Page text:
If you’ve ever walked by a work crew in your neighborhood and wondered “are they cutting into a gas line, removing a buried gas tank or or adding fiber?”, it’s here. Just check out the the street use permits. Crimes, photos, public housing, restaurant inspections can be quickly browsed, in map or list form and provide a real feel for what’s happening, where it matters most — in my neighborhood.

All this detail could be uselessly overwhelming if poorly presented. EveryBlock makes it easy to find what you want and fun to explore. One or two clicks click gets you a list of either what you want or where you want. But this is about “local” and “local” means maps. Zoom in to your neighborhood and pick a category — all of the relevant items are there, on the map ready to roll over and read.

There is a small problem, EveryBlock only covers Chicago, New York and San Francisco, so I can’t actually use it for anything that matters to me here in Boston. I eagerly anticipate it’s roll out in my fair city. For those of you in one of the three they currently cover it’s at www.everyblock.com.

Written by Al Stevens

March 16th, 2008 at 9:51 am

newsflashr — News the way it should be. In a glance, in depth.

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Hiawatha Bray raved in the Boston Globe today about newsflashr, a site that ranks newsfeeds transparently. I tried it and left it up in a Firefox tab all day. It’s effectiveness is a direct result of it’s simplicity. Select one of the topics: world, business, elections 08, technology, science, health, showbiz or sports and you get a cloud of “hot news topics” where, according to Gal Arav, the company founder:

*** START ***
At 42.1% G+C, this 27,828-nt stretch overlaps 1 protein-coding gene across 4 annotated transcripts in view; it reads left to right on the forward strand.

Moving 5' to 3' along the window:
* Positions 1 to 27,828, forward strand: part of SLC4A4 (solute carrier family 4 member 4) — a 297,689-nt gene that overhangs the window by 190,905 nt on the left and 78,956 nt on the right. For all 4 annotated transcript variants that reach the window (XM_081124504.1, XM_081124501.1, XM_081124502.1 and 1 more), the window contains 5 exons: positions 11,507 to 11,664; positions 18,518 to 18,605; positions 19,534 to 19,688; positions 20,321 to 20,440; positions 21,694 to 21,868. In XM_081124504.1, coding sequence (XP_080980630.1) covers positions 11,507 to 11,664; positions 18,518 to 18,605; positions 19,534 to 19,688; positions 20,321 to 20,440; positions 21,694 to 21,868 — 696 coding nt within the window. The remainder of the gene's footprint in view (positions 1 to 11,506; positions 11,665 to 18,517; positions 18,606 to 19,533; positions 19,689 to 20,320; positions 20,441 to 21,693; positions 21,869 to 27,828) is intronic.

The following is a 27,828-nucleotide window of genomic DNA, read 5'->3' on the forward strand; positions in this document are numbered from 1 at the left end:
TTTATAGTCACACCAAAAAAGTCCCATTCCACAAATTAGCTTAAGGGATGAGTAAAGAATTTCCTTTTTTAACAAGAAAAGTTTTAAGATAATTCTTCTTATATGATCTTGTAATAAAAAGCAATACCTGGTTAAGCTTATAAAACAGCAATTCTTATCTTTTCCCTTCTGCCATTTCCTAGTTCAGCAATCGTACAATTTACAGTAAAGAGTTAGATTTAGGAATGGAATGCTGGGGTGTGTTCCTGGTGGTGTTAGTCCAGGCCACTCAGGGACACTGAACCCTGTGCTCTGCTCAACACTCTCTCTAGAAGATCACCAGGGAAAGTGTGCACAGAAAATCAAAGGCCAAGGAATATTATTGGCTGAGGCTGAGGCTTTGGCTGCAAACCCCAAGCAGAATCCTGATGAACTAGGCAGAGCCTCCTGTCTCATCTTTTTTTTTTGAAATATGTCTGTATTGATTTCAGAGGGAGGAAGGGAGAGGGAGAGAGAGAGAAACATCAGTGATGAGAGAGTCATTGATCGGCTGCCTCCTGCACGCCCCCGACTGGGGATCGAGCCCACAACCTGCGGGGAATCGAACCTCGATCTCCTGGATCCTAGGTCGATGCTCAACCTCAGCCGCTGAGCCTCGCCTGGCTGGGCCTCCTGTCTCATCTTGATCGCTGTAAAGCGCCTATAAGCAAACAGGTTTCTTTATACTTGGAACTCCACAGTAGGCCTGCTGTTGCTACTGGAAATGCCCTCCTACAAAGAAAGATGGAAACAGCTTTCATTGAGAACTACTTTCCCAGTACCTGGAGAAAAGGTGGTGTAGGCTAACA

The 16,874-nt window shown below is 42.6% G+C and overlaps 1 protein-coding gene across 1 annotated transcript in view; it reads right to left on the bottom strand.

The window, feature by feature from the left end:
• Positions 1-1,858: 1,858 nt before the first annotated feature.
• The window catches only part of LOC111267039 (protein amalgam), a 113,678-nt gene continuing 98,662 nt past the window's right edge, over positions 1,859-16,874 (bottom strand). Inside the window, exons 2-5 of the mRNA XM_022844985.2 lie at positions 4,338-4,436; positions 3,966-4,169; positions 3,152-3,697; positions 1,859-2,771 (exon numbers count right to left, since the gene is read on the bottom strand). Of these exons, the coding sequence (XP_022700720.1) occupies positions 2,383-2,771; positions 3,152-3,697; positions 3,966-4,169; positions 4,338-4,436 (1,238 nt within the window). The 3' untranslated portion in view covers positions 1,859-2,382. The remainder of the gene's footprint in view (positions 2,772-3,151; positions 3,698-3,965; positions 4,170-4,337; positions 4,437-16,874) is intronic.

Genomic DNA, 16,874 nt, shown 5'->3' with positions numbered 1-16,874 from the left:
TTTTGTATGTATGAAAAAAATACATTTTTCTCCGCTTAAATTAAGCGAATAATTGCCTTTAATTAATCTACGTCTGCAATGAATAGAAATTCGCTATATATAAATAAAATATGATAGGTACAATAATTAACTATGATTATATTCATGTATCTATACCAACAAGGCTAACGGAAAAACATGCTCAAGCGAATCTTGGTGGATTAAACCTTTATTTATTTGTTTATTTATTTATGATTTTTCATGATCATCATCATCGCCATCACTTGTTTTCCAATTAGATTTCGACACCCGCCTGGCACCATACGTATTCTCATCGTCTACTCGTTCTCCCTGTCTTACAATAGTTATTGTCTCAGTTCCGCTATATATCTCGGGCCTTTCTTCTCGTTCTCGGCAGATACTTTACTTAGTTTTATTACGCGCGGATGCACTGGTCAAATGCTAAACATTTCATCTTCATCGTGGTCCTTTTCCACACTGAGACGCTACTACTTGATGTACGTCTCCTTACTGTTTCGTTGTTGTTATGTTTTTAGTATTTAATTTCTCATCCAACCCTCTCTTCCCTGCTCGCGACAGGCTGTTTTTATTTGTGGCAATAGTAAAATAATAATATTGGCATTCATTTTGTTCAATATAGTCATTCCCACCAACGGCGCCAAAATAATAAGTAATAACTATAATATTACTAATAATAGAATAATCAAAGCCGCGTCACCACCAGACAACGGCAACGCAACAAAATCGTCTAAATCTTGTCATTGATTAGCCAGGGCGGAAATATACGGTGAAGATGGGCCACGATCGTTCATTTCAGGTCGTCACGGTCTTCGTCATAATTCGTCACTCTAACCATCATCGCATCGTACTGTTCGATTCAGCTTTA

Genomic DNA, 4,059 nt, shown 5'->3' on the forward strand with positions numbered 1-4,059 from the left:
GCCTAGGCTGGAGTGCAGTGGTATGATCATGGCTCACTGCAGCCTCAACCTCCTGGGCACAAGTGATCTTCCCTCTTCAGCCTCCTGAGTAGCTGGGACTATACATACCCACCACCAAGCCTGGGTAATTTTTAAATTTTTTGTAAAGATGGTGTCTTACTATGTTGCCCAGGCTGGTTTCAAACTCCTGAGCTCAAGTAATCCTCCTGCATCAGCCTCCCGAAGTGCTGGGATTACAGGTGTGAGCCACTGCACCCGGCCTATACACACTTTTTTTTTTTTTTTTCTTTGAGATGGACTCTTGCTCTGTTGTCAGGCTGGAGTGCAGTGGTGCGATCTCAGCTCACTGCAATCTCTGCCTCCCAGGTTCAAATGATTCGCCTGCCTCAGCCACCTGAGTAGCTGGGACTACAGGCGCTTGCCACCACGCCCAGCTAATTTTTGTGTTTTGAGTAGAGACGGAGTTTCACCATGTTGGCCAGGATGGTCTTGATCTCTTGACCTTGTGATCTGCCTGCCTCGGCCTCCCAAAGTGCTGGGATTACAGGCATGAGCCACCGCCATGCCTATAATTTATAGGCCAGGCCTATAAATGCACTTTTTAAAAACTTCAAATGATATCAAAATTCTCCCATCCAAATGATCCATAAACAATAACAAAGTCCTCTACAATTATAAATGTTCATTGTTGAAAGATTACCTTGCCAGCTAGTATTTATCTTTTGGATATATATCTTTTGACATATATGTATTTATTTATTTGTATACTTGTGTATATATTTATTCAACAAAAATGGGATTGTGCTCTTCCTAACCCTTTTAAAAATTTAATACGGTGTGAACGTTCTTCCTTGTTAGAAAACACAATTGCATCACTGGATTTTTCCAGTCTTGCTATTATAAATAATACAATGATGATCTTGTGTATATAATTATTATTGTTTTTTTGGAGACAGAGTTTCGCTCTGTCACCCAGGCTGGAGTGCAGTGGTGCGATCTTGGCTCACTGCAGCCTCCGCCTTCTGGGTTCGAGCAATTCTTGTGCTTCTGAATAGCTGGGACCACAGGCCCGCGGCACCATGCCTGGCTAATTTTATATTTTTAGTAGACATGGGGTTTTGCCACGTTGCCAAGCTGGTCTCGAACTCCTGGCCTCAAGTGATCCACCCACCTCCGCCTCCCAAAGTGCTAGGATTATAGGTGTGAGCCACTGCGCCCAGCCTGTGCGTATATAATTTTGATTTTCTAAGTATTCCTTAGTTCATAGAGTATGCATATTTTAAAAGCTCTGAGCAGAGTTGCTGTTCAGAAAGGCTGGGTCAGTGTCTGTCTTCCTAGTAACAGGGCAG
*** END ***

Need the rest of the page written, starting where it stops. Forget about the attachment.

– the size of the hot news topics corresponds to the number of news headlines
– the color of the hot news topics corresponds to their freshness

At a glance, you can see what’s going on. Today, under politics, “prostitution ring” was growing larger and staying red. One click and I was reading all about Spitzer (aka Client 9).

I’ve been a fan of Google reader until now, but this wins hands down. The “newsflashr cloud” is a much higher bandwidth way to see what’s happening. For the traditionalists, they have a feeds view, but I can’t see why anyone would use it.
Their site is www.newsflashr.com

Written by Al Stevens

March 10th, 2008 at 5:02 pm

Florida makes evolution a “scientific theory”

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The good news is that the Florida state Board of Education approved teaching standards that explicitly include evolution in the science curriculum. The Florida standards were reviewed in December, 2005 by the Fordham Institute and given an “F”, partly because evolution was not even mentioned. (See www.sptimes.com/2005/12/30/State/Florida_gets_an_F_in_.shtml). The new standards explicitly require the teaching of evolution and are supported by the scientific community — which really is good news.

The bad news is that the Board compromised with State Representative Marti Coley (R- Marianna) who pressured them to add the word “theory”. The compromise wording inserted by the Board was “scientific theory”.

Representative Coley tried to spin the compromise with a press release which highlights that “scientific theory” is not “scientific fact” (www.marticoley.com/releases/021908.htm) .

I’m not opposed teaching religion in schools — it should just be taught in courses like “comparative religion” or “religion and society”. It should not be taught as science, or allowed to influence how science is taught. Politicians who try to turn science teaching into religious propagandizing should be removed from office.

Written by Al Stevens

March 5th, 2008 at 2:48 pm